The University of Regina welcomes two new Canada Research Chairs

By Krista Baliko Posted: November 20, 2018 5:00 a.m.

Dr. Michelle Coupal (L), Canada Research Chair (CRC) in Truth and Reconciliation Education (photo: Dr. Hoi Cheu) and Dr. Jennifer Gordon, CRC (R) in Biopsychosocial Determinants of Women’s Mental Health
Dr. Michelle Coupal (L), Canada Research Chair (CRC) in Truth and Reconciliation Education (photo: Dr. Hoi Cheu) and Dr. Jennifer Gordon, CRC (R) in Biopsychosocial Determinants of Women’s Mental Health U of R Photography

Research focused on truth and reconciliation education and women’s mental health has received a boost thanks to more than $1 million in recent federal funding to the University of Regina through the Canada Research Chairs Program. 

The research of Dr. Michelle Coupal, whose Canada Research Chair (CRC) is in Truth and Reconciliation Education, will help respond to the educative Calls to Action of the Truth and Reconciliation Commission of Canada by providing educators with both the theories and practical strategies for bringing Indigenous materials into the classroom. 

“As a literature professor, I view Indigenous literary arts as having the unique capacity to foster relationships and alliances between texts and readers,” says Coupal. “Part of the reckoning in the path toward reconciliation involves establishing these connections through the stories Indigenous writers tell. My research aims to nurture ethical witnessing in the classroom as students enter into what one hopes is an allied and activist relationship with texts/materials that often directly engage with colonial violence and its ongoing legacies. Education is the key to restoring nation-to-nation relationships in Canada.”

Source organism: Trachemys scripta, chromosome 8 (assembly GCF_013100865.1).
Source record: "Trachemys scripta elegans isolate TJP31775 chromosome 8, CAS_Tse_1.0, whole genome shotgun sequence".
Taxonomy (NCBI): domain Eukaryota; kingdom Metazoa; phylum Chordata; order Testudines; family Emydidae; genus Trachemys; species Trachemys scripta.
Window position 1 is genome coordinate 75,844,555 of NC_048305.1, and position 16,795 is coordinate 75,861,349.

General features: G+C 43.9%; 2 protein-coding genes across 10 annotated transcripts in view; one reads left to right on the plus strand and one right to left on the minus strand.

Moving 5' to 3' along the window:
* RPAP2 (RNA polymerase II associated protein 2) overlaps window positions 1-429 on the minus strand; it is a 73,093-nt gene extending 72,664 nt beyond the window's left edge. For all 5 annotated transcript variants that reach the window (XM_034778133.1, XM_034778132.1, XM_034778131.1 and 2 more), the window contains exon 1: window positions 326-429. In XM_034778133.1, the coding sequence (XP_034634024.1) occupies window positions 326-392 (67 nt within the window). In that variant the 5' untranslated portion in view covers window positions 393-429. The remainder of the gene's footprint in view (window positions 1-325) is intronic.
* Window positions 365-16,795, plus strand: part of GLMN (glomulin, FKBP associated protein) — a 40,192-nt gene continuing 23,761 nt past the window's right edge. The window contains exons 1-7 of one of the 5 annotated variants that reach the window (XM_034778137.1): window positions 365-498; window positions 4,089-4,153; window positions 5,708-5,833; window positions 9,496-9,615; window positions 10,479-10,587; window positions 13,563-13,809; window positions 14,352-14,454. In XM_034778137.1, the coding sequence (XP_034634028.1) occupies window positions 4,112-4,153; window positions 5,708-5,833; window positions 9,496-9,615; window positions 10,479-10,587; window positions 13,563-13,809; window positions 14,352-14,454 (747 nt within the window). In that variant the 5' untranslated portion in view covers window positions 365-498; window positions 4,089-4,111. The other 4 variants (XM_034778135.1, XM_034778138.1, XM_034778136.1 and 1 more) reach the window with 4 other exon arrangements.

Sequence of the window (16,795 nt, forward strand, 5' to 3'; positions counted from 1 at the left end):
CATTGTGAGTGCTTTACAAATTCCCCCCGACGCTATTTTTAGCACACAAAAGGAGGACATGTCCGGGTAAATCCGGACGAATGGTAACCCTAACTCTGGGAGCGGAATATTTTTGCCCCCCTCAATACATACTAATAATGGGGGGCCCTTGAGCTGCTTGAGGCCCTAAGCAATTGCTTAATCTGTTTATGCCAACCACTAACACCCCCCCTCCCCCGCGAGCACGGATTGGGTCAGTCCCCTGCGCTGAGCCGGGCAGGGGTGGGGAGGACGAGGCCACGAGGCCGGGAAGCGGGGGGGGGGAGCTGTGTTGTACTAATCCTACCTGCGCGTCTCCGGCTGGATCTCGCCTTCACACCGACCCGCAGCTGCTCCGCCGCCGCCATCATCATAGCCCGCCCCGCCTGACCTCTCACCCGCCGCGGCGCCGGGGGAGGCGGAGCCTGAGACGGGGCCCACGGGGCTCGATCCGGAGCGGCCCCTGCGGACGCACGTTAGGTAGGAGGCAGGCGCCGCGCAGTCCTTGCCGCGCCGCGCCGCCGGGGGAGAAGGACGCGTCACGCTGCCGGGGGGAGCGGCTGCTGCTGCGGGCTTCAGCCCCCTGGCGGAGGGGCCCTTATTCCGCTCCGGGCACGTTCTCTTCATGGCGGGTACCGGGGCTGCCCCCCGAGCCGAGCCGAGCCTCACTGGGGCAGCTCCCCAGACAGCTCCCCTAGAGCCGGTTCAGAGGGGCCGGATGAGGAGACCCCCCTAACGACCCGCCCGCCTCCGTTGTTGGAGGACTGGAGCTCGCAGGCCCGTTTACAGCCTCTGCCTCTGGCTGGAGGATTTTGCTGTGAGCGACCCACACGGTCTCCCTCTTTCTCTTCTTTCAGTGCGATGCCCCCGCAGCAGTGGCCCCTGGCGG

The work of Dr. Jennifer Gordon, the new CRC in Biopsychosocial Determinants of Women’s Mental Health, will inform the prediction, prevention, and treatment of reproductive mood disorders, with her focus on depression in the menopause transition – which affects one in three women and costs the Canadian health-care system approximately $45 million annually. 

“Throughout the world, women are two times more likely to suffer from depression in their lifetime compared to men,” explains Gordon. “Depressive disorders triggered by reproductive events such as the menstrual cycle, pregnancy, the postpartum period, and the menopause transition—which are collectively known as reproductive mood disorders—likely account for an important proportion of this increased risk,” says Gordon.

She adds that the CRC program provides her with the time to fully immerse herself in the research, as well as the resources needed to set ambitious goals, knowing she has the support and equipment to see them through. 

Dr. David Malloy, University of Regina Vice-Present (Research), says that educators across the country are working hard to undertake the TRC’s Calls to Action, but many are forging ahead without the proper resources to do so in respectful and ethical ways, while many in our health-care system are wrestling with how to best assist the large portion of women in Canada who face mental health challenges due to reproductive events. 

“Thanks to the invaluable support from the federal government’s CRC Program, this research being conducted by two exceptional new Canada Research Chairs at the University of Regina focuses on redressing these significant shortfalls for the benefit of all Canadians,” says Malloy.

Coupal and Gordon join seven other Canada Research Chairs at the University of Regina.

The Canada Research Chairs Program is part of a national strategy to make Canada one of world’s top countries in research and development.